The SMV graph by Rollo Tomassi has become one of the cornerstones of Red Pill theory. The chart demonstrates the development of the sexual market value for men and women across time. The graph is quite information dense, and the major difference between the sexes is that as male sexual market value is built, not given. Men need time to build their value. Women on the other hand are given much of their value at birth, discounted due to risk until the value manifest. It is for this reason that I’ve often described female sexual market value as being similar to a financial instrument called an option, while male sexual market value is more similar to a corporate share value.
The graph is probabilistic in that it does not outright state that every man will reach an SMV of 10 at around age 35, and every woman will reach an SMV of 10 in her early twenties, it states that this is the time, ceteris paribus that each sex has the highest probability of reaching the highest SMV they will have in their life. A man who does many of the wrong things between the ages of 15 and 35 cannot expect that his sexual market value will be higher at 35 than at 20. A woman, may not experience her peak until her late 20s, or perhaps experience it in her late teens depending on circumstance.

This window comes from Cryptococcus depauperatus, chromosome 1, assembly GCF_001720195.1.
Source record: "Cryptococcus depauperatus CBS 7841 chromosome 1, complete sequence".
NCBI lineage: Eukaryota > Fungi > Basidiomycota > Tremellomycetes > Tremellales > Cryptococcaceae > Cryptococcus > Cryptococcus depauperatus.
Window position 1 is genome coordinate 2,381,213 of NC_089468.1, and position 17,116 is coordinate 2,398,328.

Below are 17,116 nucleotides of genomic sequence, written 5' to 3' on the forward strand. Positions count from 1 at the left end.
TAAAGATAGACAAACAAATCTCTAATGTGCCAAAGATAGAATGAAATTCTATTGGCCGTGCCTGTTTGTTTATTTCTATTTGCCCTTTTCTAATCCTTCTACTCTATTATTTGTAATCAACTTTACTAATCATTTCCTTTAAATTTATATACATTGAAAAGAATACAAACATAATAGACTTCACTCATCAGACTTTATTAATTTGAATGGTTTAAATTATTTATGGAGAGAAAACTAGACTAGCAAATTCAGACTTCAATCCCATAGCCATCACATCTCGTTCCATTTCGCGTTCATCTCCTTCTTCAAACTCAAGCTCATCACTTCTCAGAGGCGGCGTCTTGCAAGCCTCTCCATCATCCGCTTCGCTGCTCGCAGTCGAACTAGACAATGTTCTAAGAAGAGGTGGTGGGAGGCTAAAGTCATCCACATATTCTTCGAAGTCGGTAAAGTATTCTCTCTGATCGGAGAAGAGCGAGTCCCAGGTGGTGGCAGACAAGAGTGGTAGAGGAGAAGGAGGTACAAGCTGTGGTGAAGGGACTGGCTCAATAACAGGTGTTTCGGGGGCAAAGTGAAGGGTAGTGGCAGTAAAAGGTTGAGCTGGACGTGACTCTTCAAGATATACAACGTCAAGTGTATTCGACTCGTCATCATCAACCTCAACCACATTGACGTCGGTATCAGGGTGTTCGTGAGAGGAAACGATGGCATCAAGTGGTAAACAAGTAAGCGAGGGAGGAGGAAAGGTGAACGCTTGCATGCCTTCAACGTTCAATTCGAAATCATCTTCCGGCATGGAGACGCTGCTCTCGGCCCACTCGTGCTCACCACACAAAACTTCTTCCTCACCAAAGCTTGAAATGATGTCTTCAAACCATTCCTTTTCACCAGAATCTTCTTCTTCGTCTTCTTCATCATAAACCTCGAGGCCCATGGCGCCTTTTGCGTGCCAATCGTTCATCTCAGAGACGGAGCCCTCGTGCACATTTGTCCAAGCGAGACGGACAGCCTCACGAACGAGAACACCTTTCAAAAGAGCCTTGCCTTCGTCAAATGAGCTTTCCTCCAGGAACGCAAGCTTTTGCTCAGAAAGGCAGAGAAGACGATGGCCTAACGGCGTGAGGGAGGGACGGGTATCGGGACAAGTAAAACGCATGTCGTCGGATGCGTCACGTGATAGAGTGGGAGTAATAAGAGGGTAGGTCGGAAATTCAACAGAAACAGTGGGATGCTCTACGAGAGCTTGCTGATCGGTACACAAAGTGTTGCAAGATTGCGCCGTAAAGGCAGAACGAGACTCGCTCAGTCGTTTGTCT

As I spoke about in my series “On Value“, it is important that we know the distinction between a deterministic view (It will be so) and a probabilistic one (It is likely to be so). For this reason I’ve tended to view the SMV graph in terms of being the time in life where a given sex has both the highest possible value multiplier and the highest amount of beneficial effects applied to them. For instance a man in his mid-thirties has the beneficial effect of being attractive to the broadest possible demographic of women, he has had a decade or two to mature, improve and build himself up. Yet, time has not yet done much damage to his appearance and he has hopefully regained some of his faculties after being dominated by the little head since puberty.
In order to exemplify possible sexual market developments for men, I created 3 theoretical men from broad categories that are often observed in the wild. There is the classical “Early Peak”, “The Norm” and “Late bloomer”. These all have different curves as a result of a mixture of choice and natural proclivities. For instance many of the men who develop a high sexual market value in their teens and twenties do so in part due to good genetics, related to build, height, psychological factors and interests in things that offer social proof such as artistic or athletic endeavors. Continue reading